Skilful Chiselling

When John Corden visited us in February he was struck by our New Forest landscape which reminded him of studying Thomas Hardy’s “The Return of the Native” which he had read at school, where his English teacher had instructed the boys not to skip the first chapters describing the landscape because that countryside was one of the important characters in the book. He asked us whether Hardy had lived nearby. He had, indeed. On October 11th 2013 we had visited the thatched cottage in which he was born, not far away across the county border into Dorset. Jackie sits by the fireside which once warmed the budding writer.

I therefore returned to my Folio Society edition of the novel in which the terrain is indeed a major feature. An informative introduction by R.M. puts the work in the context of the author’s life and work.

Thomas Hardy writes an engrossing and intriguing tale of life and relationships among a few villagers sharing the remote setting. Such geographical proximity as there is does not exclude emotional distance, rivalry, and conflict. The author’s descriptions of the nature of the human inhabitants, the wildlife, and Egdon Heath itself is matched by sensitive dialogue. One might also say that the weather, which certainly reflects the action and moods of the protagonists, is also a significant character.

Peter Reddick’s robust, muscular, woodcuts depict the harsh reality of life at the time, and the noble strength of those who lived there then.

Endpaper maps of the fictional Wessex have Egdon Heath alongside what is The New Forest, and Reddick’s illustrations show a landscape largely unchanged in our National Park.


I have diverged from my usual practise of presenting the illustrations in full page scans because they are so small and so numerous that I would be flooding you with text. This has the advantage of enlarging and making more visible the artist’s skilful chiselling.

This evening we dined on lemon chicken; roasted new and sweet potatoes; crunchy carrots, and tender green beans with which I finished the Pinot Noir and Jackie drank Hoegaarden.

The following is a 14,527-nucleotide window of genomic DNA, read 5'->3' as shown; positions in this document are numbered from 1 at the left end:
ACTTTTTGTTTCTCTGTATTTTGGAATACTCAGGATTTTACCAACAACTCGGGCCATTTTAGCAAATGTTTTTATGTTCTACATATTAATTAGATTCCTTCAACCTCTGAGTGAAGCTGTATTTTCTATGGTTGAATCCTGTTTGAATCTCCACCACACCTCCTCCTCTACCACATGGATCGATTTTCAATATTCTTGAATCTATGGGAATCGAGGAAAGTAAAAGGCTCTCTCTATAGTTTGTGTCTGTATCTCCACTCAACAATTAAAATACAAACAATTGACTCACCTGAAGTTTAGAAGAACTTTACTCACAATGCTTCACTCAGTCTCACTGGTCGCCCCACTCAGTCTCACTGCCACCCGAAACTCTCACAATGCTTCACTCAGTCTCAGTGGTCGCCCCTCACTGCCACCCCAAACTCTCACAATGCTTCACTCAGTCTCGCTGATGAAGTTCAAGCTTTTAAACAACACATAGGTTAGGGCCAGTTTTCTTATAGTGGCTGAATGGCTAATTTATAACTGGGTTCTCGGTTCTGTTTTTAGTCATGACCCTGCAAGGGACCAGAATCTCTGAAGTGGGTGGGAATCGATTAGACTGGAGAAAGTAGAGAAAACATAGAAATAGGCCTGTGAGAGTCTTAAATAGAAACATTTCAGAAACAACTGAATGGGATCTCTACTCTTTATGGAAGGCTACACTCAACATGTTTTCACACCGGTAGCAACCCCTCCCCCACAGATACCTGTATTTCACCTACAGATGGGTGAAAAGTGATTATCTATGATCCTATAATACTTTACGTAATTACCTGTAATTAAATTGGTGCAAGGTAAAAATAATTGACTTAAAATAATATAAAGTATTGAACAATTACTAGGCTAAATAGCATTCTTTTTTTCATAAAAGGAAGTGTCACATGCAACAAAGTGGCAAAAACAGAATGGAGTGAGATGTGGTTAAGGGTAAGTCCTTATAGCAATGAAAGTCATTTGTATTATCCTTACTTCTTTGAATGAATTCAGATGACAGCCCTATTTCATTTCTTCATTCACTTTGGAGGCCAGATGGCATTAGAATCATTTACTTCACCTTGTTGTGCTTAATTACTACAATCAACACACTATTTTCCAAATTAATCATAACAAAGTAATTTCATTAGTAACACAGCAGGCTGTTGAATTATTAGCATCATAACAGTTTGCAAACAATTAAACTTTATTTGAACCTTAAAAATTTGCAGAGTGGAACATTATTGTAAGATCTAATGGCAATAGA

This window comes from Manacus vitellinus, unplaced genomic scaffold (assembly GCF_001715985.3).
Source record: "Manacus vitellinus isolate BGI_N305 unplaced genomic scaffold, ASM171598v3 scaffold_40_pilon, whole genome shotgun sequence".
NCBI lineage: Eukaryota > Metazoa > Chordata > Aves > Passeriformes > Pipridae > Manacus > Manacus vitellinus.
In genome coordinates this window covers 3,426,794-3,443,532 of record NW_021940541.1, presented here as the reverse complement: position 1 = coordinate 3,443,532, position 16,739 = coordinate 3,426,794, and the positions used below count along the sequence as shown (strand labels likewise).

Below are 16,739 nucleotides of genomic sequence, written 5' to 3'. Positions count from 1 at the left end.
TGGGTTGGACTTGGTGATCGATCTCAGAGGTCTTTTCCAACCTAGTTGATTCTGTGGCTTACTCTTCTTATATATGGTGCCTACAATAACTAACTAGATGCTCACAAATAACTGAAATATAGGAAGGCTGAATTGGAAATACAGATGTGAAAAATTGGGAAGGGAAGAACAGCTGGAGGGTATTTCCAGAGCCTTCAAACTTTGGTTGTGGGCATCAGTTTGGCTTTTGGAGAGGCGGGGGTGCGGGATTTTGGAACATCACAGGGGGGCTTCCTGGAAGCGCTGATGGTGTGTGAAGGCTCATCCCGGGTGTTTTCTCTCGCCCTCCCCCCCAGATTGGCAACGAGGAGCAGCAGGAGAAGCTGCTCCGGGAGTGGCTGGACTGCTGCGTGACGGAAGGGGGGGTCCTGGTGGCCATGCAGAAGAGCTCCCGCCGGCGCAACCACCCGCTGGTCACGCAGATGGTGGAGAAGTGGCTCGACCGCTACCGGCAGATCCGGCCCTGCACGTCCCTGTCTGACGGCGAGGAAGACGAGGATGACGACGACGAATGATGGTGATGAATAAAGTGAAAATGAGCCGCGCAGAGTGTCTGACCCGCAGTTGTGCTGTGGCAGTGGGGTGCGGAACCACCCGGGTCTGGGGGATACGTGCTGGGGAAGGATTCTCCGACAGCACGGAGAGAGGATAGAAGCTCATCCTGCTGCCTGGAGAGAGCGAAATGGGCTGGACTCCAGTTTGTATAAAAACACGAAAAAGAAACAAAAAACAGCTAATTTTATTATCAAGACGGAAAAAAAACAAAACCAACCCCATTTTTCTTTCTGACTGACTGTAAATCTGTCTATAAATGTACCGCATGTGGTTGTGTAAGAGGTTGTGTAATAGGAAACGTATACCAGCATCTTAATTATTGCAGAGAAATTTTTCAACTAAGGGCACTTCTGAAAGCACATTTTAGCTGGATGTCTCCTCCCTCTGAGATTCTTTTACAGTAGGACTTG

‘The Posthumous Papers of The Pickwick Club’ was the 24 year old Charles Dickens’s  serialised debut novel. Such publications in 1836 were the soaps of the period before television and a more leisurely age when reading was a main source of entertainment. The monthly instalments of these comic capers were eagerly awaited by those in many walks of life. Those who couldn’t read gathered round their more literate friends and colleagues, having contributed to the costs of library borrowing.

Today’s promotional merchandise boosting sales for blockbuster films and best-selling books like the Harry Potter series are no new idea. Pickwick inspired items were on sale when Queen Victoria came to the throne. There may not have been a market for replica football kits, but there was for Pickwick hats and coats.

The novel itself is really a series of short stories stitched together with the thread of what Mr Pickwick himself terms his “rambles” which were taken by coach and horses with groups of friends around the South of England. Interest was a little slow to catch on and the young author seemed to be feeling his way before picking up the pace with gusto. Gradually we become attached the characters introduced along the way.

Every so often what appears to be an extraneous story is introduced in the patched garment. These I found of varying interest.

As usual with Dickens, we learn much about the social, economic, and legal aspects of contemporary life. The author writes with fluidity; with remarkable knowledge of human nature; and with considerable humour. But, then, the world has appreciated that for almost two centuries,

All the strands are neatly drawn together in the closing stages when we learn the outcome of various relationships and their prospective futures.

Christopher Hibbert’s introduction to my Folio Society edition is scholarly and informative – I owe Pickwick hats and coats to him.

I have now finished reading the lengthy tome and can complete my posting of Charles Keeping’s

lively line drawings leaping exuberantly from the leaves of the book. I have written before about the artist’s fidelity to the text. What is also striking is his expressive rendering of the author’s characterisation. Keeping conveys the nature of his subjects with humour and accuracy. Some are grotesque caricatures; others gentle and sensitive souls. Comparison with the first and last of today’s selection will indicate that Charles Keeping can produce consistent individual portraits.